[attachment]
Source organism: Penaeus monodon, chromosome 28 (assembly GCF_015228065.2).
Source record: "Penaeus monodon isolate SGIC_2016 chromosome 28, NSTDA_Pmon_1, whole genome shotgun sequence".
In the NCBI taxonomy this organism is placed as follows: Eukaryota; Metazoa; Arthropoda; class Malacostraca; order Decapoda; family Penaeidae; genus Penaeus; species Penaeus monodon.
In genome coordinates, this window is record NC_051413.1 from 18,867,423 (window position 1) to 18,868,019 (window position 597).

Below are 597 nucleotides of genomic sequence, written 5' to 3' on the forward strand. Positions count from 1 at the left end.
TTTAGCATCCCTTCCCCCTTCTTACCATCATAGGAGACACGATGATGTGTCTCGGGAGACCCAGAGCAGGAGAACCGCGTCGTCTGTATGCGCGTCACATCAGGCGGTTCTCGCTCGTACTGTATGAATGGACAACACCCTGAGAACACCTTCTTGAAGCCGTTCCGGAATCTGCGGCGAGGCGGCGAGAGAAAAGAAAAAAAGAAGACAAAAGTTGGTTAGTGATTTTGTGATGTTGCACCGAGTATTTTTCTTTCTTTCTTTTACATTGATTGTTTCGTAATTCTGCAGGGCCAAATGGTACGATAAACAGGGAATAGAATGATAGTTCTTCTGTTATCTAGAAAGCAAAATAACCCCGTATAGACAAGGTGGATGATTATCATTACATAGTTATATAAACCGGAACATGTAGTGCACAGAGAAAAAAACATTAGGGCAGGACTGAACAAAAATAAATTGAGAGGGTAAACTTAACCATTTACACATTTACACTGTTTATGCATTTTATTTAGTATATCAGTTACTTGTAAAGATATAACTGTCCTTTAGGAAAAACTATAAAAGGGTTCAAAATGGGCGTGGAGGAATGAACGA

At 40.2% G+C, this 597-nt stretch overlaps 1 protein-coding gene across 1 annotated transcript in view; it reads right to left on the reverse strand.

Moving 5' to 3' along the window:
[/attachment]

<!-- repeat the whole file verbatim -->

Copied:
Source organism: Penaeus monodon, chromosome 28 (assembly GCF_015228065.2).
Source record: "Penaeus monodon isolate SGIC_2016 chromosome 28, NSTDA_Pmon_1, whole genome shotgun sequence".
In the NCBI taxonomy this organism is placed as follows: Eukaryota; Metazoa; Arthropoda; class Malacostraca; order Decapoda; family Penaeidae; genus Penaeus; species Penaeus monodon.
In genome coordinates, this window is record NC_051413.1 from 18,867,423 (window position 1) to 18,868,019 (window position 597).

Below are 597 nucleotides of genomic sequence, written 5' to 3' on the forward strand. Positions count from 1 at the left end.
TTTAGCATCCCTTCCCCCTTCTTACCATCATAGGAGACACGATGATGTGTCTCGGGAGACCCAGAGCAGGAGAACCGCGTCGTCTGTATGCGCGTCACATCAGGCGGTTCTCGCTCGTACTGTATGAATGGACAACACCCTGAGAACACCTTCTTGAAGCCGTTCCGGAATCTGCGGCGAGGCGGCGAGAGAAAAGAAAAAAAGAAGACAAAAGTTGGTTAGTGATTTTGTGATGTTGCACCGAGTATTTTTCTTTCTTTCTTTTACATTGATTGTTTCGTAATTCTGCAGGGCCAAATGGTACGATAAACAGGGAATAGAATGATAGTTCTTCTGTTATCTAGAAAGCAAAATAACCCCGTATAGACAAGGTGGATGATTATCATTACATAGTTATATAAACCGGAACATGTAGTGCACAGAGAAAAAAACATTAGGGCAGGACTGAACAAAAATAAATTGAGAGGGTAAACTTAACCATTTACACATTTACACTGTTTATGCATTTTATTTAGTATATCAGTTACTTGTAAAGATATAACTGTCCTTTAGGAAAAACTATAAAAGGGTTCAAAATGGGCGTGGAGGAATGAACGA

At 40.2% G+C, this 597-nt stretch overlaps 1 protein-coding gene across 1 annotated transcript in view; it reads right to left on the reverse strand.

Moving 5' to 3' along the window: